Jill Stein, courtesy of Getty.

It’s been almost a month since the United States presidential election but recent recount efforts indicate that the race is far from over. Last week brought yet another twist in what has proved to be one of the most bizarre elections in US history.

On November 23rd, Green party candidate, Dr. Jill Stein, launched an effort to raise $7million to fund a recount in Wisconsin, Pennsylvania, and Michigan – three Trump-won states that were instrumental in Hillary Clinton’s failure to capture the presidency. However, Stein’s efforts do not indicate a change of heart toward the Democratic nominee. Stein’s official website states:

“Election integrity experts have independently identified Michigan, Pennsylvania and Wisconsin as states where “statistical anomalies” raised concerns. Our effort to recount votes in those states is not intended to help Hillary Clinton. These recounts are part of an election integrity movement to attempt to shine a light on just how untrustworthy the U.S. election system is.” -Jill Stein website

Calls for a recount come amid fears of hacking. Although there is no concrete evidence as-of-yet that this was the case with the election previous incidents have given some reason to believe that a breach in computer security could be involved. Supporters of the recount point to cases of the Democratic National Committee and the email account of Clinton chairman, John Podesta. Earlier this year, both were proven to have been accessed by Russian – backed hackers, although this has been vehemently denied by Vladimir Putin.

Electoral votes map, courtesy of NPR.org.
Electoral map, courtesy of NPR.org.

Clinton’s camp has jumped into the recount efforts, albeit reluctantly. Although she won the popular vote by two- million her general counsel, Mark Elias, has made it clear that she had no motive to push for a recount. In a published letter on medium.com he stated:

“Because we had not uncovered any actionable evidence of hacking or outside attempts to alter the voting technology, we had not planned to exercise this option ourselves, but now that a recount has been initiated in Wisconsin, we intend to participate in order to ensure the process proceeds in a manner that is fair to all sides.” -Mark Elias, general counsel of Clinton campaign

A voting booth in Wisconsin. Image courtesy of Getty/Darren Hauck.
A voting booth in Wisconsin. Image courtesy of Getty/Darren Hauck.

While Elias’ statement has made it apparent that Clinton’s role in the recount is that of obligatory participant, not enthused instigator, that didn’t stop president-elect Trump from attacking the former Secretary-of-State in a barrage of tweets where he attempted to disparage Clinton by quoting various instances from the last debate and from her concession speech.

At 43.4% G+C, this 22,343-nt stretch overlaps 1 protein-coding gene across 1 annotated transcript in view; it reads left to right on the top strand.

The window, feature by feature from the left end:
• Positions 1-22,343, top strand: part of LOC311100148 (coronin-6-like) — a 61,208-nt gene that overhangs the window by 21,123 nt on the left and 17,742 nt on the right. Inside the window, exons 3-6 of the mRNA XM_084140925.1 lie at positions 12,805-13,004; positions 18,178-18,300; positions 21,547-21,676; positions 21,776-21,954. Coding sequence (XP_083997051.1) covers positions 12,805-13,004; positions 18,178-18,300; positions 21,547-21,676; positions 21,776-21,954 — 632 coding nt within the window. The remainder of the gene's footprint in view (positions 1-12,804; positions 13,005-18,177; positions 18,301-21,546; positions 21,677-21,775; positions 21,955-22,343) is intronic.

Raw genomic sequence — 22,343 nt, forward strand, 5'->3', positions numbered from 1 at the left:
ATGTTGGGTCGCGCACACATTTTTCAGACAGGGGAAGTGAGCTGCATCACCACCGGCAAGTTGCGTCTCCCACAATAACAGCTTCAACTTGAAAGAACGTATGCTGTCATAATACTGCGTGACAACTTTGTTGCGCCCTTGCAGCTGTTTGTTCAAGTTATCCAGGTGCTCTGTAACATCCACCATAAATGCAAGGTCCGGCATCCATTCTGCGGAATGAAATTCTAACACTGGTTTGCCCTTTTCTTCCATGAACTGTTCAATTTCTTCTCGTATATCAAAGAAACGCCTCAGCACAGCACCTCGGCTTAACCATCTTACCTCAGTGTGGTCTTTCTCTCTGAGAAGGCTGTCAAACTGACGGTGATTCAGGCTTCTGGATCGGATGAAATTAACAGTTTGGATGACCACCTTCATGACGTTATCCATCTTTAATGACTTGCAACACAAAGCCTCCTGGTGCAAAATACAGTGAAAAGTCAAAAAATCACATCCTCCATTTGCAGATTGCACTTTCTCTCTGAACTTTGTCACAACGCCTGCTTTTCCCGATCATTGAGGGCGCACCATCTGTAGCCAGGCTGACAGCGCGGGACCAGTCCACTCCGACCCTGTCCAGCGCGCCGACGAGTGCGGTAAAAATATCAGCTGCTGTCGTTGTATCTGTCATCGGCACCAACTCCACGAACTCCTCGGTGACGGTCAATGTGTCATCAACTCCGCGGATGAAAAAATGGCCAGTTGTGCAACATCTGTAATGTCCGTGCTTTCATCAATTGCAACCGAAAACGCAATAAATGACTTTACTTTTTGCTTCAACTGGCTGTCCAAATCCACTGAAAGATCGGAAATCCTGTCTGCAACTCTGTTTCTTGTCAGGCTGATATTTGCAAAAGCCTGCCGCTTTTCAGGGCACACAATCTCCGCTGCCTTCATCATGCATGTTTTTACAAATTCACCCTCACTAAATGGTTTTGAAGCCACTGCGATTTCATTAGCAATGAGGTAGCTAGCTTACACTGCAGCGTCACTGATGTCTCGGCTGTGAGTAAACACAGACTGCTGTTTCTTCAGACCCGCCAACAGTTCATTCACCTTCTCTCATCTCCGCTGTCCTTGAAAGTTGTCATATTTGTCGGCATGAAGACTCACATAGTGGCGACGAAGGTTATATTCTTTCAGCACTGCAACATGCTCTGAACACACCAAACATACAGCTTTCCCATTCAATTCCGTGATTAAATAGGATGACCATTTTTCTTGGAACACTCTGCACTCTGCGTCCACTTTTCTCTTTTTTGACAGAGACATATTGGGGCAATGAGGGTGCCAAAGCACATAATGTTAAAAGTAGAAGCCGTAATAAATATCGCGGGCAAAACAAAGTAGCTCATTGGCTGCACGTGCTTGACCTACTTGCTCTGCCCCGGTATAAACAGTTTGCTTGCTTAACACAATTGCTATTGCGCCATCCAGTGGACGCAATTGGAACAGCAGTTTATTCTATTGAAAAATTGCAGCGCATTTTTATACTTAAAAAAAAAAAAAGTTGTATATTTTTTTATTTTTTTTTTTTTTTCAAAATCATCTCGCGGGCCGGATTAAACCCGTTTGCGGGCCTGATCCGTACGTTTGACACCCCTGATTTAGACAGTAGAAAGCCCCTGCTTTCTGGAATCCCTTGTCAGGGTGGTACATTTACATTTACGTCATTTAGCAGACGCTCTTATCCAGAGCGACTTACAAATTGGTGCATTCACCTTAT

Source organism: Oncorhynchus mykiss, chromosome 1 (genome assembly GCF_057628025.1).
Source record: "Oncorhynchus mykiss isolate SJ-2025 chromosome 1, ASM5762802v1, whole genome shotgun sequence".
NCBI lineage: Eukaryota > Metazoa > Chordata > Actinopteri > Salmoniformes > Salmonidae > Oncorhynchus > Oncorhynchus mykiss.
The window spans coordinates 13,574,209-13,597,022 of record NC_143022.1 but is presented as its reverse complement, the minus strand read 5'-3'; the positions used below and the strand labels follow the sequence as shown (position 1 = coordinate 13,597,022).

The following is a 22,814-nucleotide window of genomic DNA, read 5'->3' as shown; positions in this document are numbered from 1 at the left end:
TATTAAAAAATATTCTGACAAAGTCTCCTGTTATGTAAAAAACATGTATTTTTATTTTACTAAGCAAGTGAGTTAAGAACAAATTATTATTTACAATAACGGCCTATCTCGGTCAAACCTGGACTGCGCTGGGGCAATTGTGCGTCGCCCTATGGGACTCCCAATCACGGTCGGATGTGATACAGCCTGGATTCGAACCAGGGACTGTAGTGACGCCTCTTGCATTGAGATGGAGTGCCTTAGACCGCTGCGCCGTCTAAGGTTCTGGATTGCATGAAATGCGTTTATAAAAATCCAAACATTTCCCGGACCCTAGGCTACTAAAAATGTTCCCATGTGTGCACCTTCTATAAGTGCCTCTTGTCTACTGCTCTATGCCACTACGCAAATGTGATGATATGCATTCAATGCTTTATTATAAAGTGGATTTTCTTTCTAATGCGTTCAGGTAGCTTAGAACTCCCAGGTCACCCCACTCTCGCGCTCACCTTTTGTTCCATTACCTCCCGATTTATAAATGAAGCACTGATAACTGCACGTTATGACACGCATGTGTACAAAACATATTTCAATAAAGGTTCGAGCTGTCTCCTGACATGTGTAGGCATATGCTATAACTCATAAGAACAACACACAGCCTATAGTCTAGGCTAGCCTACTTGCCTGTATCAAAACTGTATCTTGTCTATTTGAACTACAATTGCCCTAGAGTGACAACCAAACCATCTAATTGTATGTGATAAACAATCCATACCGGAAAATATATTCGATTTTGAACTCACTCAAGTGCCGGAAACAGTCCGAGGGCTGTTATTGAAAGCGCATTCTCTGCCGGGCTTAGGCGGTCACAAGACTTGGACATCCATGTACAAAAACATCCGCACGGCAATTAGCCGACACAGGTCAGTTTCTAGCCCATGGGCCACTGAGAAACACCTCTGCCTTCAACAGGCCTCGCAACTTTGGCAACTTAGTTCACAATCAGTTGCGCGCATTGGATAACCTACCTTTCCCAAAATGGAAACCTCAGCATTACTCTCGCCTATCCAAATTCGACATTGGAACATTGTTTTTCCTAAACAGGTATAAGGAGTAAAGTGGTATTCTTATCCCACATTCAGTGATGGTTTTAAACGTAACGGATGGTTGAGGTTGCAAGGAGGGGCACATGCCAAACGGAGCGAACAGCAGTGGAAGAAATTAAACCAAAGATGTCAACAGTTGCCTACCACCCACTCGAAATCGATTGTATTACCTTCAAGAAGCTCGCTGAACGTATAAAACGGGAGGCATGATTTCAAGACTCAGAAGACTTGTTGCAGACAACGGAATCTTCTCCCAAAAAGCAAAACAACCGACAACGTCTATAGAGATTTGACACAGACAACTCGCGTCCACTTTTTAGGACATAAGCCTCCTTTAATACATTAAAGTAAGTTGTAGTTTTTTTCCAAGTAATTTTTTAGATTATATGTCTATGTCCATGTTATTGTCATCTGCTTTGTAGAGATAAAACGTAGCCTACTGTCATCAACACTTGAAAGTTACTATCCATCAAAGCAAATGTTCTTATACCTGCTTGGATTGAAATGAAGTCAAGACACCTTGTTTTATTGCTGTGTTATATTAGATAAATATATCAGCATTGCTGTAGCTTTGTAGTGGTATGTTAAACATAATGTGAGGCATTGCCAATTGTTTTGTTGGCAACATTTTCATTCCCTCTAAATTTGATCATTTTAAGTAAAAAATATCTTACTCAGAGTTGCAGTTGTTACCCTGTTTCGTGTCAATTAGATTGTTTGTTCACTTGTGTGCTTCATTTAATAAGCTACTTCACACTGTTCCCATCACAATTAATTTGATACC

The hypocrisy of a person who so recently stated that in the face of election defeat he would possibly not concede wasn’t lost on many. Elias summed up the ironic situation best on November 27th, tweeting “We are getting attacked for participating in a recount that we didn’t ask for by the man who won election but thinks there was massive fraud.” On the same day Trump ignited fury from all sides with an inflammatory afternoon Twitter session in which he made claims that Clinton’s popular vote victory was due to unlawful voting.

As of November 25th, Stein and “Rocky” De La Fuente, another Independent candidate, officially filed petitions for a recount in Wisconsin along with a $3,499,689 wire transfer to cover costs. The official recount is slated to begin on December 1st although the process has been mired in further controversy as a judge has recently denied Stein’s request for a hand recount. Stein has claimed she will pursue legal action over the decision but meanwhile she has filed recount requests in Pennsylvania and Michigan. On Monday, November 28th, the latter state officially was claimed as a Trump victory, which means the president-elect gained an additional sixteen electoral votes which may now be in question as the recount wages on.

According to federal law, recounts must be completed thirty-five days after the presidential election. However the December 13th deadline still does not spell an end to the election as the Electoral College does not meet to cast their official votes until December 19th. Political experts from across the spectrum agree that the chance of a recount leading to an election upset is extremely unlikely as is the chance that the results could be swayed by “faithless electors” voting opposite of their state’s outcome, a hopeful scenario that has been pushed in numerous petitions, signed by millions.

At this point Democrats, Republicans, and Independents are all wondering the same thing – will this election ever end?


-Jasmine Williams for The Untitled Magazine

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